LA VALLEUR COMMUNICATES: Musings by Barbara La Valleur — Living And Dying: It’s (Past) Time To Do Our Wills

There’s nothing like a funeral to remind you of your own morality. Especially when you’re 73 and the person’s whose funeral you’re attending is younger.

So today, as I sat in the pew at Temple Israel listening to Rabbi Marcia Zimmerman talking about a man I’d ironically never met (though I knew his wife), that’s where my mind drifted. I certainly have fewer, though hopefully many years left than what I’ve lived.

As I listened to Rabbi Zimmerman’s flowing words about the departed of his accomplishments, his eagerness for learning and living, the love of his family and work, I wished I had known him.

Like my sister, Sharon Henneman, who died 19 months ago, he died suddenly with no warning. Here one morning, gone that evening. Dang.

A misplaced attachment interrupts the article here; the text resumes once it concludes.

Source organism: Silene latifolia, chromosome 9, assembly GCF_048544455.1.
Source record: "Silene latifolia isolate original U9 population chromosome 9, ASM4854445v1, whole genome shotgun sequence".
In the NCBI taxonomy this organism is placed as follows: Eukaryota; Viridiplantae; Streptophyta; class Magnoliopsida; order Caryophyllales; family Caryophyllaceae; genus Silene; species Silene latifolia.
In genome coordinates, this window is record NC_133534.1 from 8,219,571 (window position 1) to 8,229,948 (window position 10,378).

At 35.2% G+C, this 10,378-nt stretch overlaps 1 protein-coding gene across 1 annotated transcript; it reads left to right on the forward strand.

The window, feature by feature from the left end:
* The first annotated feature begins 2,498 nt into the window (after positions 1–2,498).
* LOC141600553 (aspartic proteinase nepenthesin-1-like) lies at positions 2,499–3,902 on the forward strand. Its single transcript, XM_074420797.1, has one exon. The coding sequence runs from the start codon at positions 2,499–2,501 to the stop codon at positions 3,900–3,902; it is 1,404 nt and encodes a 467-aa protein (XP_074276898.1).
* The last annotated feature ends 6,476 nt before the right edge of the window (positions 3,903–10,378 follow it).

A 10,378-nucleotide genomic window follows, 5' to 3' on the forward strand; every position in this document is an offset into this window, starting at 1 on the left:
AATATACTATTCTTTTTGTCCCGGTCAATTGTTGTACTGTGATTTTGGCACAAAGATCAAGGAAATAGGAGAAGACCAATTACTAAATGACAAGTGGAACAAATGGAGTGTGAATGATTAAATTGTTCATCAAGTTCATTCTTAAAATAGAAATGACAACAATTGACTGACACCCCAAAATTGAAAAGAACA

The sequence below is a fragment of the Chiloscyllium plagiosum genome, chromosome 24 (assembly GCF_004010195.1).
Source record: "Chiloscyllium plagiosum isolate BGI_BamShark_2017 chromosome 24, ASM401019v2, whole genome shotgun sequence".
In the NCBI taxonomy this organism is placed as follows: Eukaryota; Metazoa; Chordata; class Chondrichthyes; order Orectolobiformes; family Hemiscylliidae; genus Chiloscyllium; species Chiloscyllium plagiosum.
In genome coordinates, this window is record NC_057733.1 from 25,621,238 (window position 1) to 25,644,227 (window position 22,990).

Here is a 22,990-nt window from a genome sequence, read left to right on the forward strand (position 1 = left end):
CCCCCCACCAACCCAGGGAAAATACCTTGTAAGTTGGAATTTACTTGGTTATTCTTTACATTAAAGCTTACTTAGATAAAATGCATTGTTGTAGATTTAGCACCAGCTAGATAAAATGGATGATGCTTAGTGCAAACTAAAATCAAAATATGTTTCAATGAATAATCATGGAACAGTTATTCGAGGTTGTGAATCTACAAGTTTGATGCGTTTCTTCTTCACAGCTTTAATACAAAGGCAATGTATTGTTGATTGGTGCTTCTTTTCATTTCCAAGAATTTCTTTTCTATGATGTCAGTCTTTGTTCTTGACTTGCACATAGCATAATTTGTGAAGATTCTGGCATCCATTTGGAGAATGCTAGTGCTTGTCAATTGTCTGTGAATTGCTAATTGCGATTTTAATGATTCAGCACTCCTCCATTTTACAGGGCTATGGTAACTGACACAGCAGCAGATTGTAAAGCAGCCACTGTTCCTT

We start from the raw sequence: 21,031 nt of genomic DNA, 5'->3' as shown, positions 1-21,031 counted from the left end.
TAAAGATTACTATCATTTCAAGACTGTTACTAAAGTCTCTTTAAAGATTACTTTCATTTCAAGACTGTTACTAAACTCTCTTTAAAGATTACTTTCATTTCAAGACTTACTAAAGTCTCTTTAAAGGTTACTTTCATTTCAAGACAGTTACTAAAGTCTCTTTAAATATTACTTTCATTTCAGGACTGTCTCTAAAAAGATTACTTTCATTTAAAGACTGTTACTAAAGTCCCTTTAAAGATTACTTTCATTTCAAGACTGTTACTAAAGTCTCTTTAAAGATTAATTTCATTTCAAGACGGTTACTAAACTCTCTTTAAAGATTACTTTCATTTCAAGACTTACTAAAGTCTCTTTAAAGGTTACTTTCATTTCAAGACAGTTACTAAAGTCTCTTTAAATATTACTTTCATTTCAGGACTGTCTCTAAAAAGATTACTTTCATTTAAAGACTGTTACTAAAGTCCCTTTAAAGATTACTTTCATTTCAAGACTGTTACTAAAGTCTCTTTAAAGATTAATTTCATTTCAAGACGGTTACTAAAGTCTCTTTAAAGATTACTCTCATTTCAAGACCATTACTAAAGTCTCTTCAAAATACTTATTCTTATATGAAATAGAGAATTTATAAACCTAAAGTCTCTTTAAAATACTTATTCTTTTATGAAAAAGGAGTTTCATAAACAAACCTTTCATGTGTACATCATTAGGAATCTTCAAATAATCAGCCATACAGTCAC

As I drove home, I thought about several unfinished documents on my computer:

  • Legal Shield Questionnaire.
  • MN Power of Attorney Worksheet.
  • .Health Care Directive.
  • Will Questions.
  • My Obituary.
  • List of Who Gets What When I Die.

I also thought about famous people who have died without a will, people with considerable wealth like Aretha Franklin, Prince, even President Abraham Lincoln and, of all people, Supreme Court Justice Warren Burger!

Well, I’m certainly not a person of considerable wealth, at least not in the monetary sense, but I do know from personal experience that when you die without a will, it can cause unnecessary and huge upsets for those left behind.

When I got home, I said to my husband, “We’ve been putting this off for far too long.” We got out our calendars and scheduled two “Will Sessions” this week to go over our paperwork and send in to our Legal Shield attorney.

If you haven’t already, I invite you to do the same.

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